1. When I arrived at Mom's room, around 9:40, she was asleep. She had on her pajama tops and her day clothes pants. An aide explained to me that Mom had refused her shower. I wondered if she'd get another chance and the answer was "yes" in about ten minutes. Sure enough, an energetic aide convinced Mom she'd enjoy a warm shower and whisked her away and Mom returned freshened up and fully dressed.
Mom and I talked for close to an hour. She wanted the eye appointment I had canceled rescheduled. I texted this news to Christy who made her a new appointment in September. Mom also wanted to brush her teeth, so we went over to the sink and got out Mom's denture cleaner and adhesive and with great focus and purpose, Mom got the job done.
I asked Mom if she'd like to go on a Sunday walk on Monday and she said, "No. But I'd like to take a Sunday snooze." We had a little laugh and before long, around 11:15 or so, an aide put her back on her bed. Mom fell asleep. She slept through lunch. She slept through a stop-in, an intended visit, from Lois Dahlberg. Later, she would sleep though a similar stop-in from Maxine Milot.
2. I left Kindred shortly after 2:00 and I went to Yoke's for groceries and returned home and did prep work for the fajitas I was going to make for dinner when Christy got off work at 7:00. I returned to Mom's room around 4:45. She was asleep. Suddenly she lurched forward a bit and with as strong a voice as I've heard her employ in weeks, she almost bellowed, "Good morning!" I cheerfully returned her greeting. Mom started to wake up and around 5:30 an aide delivered her dinner. Mom picked at it, ate a little bit of this and that, and mostly wanted to go back to sleep. Around 6:15, I told Mom I needed to go cook dinner and I'd be back after we ate. I returned about 8:00. Mom was asleep and responded with a big smile and the okay sign with her right hand when I kissed her on the forehead, wished her good night, told her I'd be back tomorrow and that I loved her.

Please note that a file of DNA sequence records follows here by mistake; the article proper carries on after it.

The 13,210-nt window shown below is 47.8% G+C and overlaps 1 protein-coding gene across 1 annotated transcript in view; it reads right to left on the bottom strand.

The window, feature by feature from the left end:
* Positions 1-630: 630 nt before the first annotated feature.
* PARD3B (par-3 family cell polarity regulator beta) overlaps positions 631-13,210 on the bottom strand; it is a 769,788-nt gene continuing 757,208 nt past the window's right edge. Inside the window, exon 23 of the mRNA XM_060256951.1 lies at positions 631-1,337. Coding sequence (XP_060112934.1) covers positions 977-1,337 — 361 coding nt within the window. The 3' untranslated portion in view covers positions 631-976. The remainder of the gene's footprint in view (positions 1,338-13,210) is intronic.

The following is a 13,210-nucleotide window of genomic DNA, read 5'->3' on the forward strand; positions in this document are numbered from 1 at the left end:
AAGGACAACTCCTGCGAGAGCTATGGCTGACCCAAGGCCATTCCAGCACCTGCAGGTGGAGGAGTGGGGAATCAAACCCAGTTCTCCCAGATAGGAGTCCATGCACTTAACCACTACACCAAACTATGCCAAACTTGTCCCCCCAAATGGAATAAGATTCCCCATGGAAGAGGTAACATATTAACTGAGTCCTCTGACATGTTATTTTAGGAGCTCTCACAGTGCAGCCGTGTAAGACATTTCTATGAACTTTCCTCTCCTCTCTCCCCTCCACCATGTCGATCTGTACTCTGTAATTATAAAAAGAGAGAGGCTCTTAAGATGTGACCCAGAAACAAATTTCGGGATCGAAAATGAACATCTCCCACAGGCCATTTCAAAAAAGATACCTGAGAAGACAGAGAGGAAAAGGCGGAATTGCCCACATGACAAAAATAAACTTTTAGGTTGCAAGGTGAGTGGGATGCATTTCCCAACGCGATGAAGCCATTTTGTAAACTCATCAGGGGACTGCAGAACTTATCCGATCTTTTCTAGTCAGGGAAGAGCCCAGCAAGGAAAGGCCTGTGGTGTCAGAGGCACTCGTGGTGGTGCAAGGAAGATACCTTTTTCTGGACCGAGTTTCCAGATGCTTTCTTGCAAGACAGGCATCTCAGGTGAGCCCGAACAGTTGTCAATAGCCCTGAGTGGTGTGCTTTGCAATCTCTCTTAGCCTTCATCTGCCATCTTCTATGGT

3. This evening I was suddenly in the mood to watch some great acting take place within a tight story accompanied by a simple and haunting piano soundtrack. I'm sure other movies might fit this bill, but for me it meant watching Gene Hackman, Teri Garr, John Cazale, Allen Garfield, Cindy Williams, Frederic Forrest, Elizabeth MacRae, Harrison Ford, Robert Duvall, and others in one of my favorite of all movies, Francis Ford Coppola's The Conversation. In particular, this evening, I marveled at the movie's first ten minutes, not only for how artfully it establishes the movie's investigation of audio surveillance, but also for the snapshot it gives us of Union Square in San Francisco in the early 1970s: the upbeat sound of the steel drum and saxophone, the mime, the drunk passed out on the bench. As the couple having the conversation walk, as Mark says, "in circles" around the square, Union Square seems free and easy, but its cavalier surface is in contrast to the drunk's destitution, Ann and Mark's shallow response to the drunk, the fact that the whole scene is being spied on, and the chilling reality of what we later learn is the content of Ann and Mark's conversation.